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Stakeholders have called for the involvement and consultation of Chiefs in the issuance Artisanal and Small Scale miners licenses in the country. According to them, when chiefs are consulted, they could provide legitimate advice and knowledge on the consequences of the activities of mining in their area which most at times results in these land dispute cases pending in the courts.

Nana Professor S.K.B. Asante, the Omanhene of Asokore Asante in the Ashanti Region, suggested a strict supervision in terms of reclamation and payment of deposits, to ensure miners reclaimed lands after mining activities.

Adding that, chiefs must be given a say in the activities of mining because, they are accountable to the people and thus, bears the consequences of the illegal mining activities.

Nana Asante made the suggestions at the United Nations Development Programme (UNDP)’s ‘Nkitahodie’ Policy Dialogue in Accra on 15th December, 2017 at the La Palm Royal Beach Hotel, dabbed: “Artisanal and Small Scale Mining Legal Regime in Ghana: Policy Options for Addressing Gaps and Challenges.”

Nana Asante however, urged the personnel at the Minerals Commission to police the environment in the various mining areas and further called on Government to employ more staff into the Minerals Commission if the need be.

Mr. Dominic Sam, the country Director of UNDP, in his remarks indicated that, the country’s current legal regime does not really provide traditional authorities with clear responsibilities and workable mechanisms in the regulation and management of mineral resources in their respective jurisdictions.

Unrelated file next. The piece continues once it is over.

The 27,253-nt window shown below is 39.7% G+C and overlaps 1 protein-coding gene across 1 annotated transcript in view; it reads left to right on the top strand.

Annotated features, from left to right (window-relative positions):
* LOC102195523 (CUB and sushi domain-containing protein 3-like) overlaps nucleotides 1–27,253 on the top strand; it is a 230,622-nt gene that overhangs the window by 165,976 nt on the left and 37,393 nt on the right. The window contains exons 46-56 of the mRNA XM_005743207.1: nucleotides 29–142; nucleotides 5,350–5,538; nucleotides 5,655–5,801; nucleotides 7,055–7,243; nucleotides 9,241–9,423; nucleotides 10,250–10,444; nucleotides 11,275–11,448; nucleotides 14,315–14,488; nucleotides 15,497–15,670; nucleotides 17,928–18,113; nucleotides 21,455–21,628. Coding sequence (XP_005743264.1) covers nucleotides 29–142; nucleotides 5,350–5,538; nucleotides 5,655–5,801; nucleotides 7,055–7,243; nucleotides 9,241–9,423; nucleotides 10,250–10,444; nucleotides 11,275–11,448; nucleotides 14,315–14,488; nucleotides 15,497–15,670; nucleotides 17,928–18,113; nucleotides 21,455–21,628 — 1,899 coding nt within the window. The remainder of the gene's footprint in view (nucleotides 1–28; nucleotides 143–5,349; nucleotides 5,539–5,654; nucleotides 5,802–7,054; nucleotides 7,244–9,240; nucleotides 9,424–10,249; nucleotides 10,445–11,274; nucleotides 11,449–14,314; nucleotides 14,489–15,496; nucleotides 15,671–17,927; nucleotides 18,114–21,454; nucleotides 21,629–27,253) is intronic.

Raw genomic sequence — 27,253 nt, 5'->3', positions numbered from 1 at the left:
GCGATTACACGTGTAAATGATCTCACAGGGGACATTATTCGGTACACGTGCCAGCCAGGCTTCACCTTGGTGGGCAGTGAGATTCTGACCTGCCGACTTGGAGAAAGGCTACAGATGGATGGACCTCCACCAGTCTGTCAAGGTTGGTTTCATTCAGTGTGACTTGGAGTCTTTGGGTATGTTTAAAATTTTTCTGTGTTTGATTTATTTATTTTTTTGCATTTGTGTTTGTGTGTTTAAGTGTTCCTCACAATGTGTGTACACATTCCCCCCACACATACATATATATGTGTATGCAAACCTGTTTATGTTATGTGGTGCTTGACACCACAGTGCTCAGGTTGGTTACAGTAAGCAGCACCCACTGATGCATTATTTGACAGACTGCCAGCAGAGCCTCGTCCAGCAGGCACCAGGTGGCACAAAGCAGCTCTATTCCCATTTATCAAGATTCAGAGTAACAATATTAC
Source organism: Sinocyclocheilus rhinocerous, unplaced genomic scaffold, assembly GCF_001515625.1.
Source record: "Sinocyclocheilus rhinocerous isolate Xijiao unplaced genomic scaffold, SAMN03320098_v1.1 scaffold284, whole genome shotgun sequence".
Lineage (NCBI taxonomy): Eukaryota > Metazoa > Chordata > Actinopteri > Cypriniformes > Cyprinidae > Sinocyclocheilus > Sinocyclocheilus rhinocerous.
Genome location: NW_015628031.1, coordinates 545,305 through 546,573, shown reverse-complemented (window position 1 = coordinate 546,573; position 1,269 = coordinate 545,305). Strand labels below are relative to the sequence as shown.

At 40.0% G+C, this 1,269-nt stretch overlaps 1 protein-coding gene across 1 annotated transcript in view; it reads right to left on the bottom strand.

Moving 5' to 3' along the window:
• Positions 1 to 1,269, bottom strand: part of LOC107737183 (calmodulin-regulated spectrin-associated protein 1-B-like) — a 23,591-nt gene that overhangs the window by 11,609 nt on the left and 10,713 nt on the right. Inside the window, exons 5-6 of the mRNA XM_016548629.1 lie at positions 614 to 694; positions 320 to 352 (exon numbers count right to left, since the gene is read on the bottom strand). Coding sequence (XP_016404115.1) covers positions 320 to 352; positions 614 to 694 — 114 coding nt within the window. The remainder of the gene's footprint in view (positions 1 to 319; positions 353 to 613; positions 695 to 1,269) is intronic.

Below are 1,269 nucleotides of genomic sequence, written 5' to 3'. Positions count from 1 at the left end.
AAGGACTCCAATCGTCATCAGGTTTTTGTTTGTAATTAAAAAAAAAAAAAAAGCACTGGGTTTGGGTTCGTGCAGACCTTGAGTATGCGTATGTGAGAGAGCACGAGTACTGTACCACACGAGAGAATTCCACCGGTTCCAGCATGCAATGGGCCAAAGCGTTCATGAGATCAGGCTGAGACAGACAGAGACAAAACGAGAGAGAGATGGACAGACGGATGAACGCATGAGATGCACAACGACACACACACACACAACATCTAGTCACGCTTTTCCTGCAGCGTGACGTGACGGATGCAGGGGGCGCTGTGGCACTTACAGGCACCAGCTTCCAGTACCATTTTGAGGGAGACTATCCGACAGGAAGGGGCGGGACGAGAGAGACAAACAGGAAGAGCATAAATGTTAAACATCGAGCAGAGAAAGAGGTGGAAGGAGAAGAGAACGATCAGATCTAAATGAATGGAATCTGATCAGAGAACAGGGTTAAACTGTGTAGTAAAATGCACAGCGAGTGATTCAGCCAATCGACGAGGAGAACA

Mr. Dominic therefore suggested that, the current legal regime governing the mining sector must critically be reviewed. Saying currently, licensing is considered as bureaucratic and very expensive, thus, creating the avenue for people to conduct mining operations illegally.

According to him, before Ghana could attain the Sustainable Development Goals (SDG’s), Small-Scale mining challenges and its associated issues must critically be addressed.

Executive Director for the Centre of Public Interest Law (CEPIL) and also a Lawyer, Mr. Augustine Niber, in his presentation also underscored the rampant illegal mining activities to the bureaucratic process of acquiring mining licences in the country.

He cited Sierra Leone as an example, where chiefdoms are involved in acquisition of licences, it only takes 30 days, but in the case of Ghana, it takes one to two years before one can acquire a mining licence.

Mr. Niber, emphasised on the lack of provision of support services and the lack of clear provision of law that prohibits Small Scale Mining in river bodies, as some of the challenges confronting the sector.

Nevertheless, he suggested a register of mining activities in the districts must be kept at all times, to ensure strict monitoring of their activities.

Also in attendance were, Sir Dani’s Dominic Adjei, a Justice of the court of Appeal, Dr. Isaac Bonsu Karikari, an Astute Professional in Land Management, John Opoku, a private Legal Practitioner and Consults on Human Rights and Labour Issues for National and International Organizations, other parties and government officials, CSOs, stakeholders, student representatives from the various institutions and many others.

By: Sammy Adjei/

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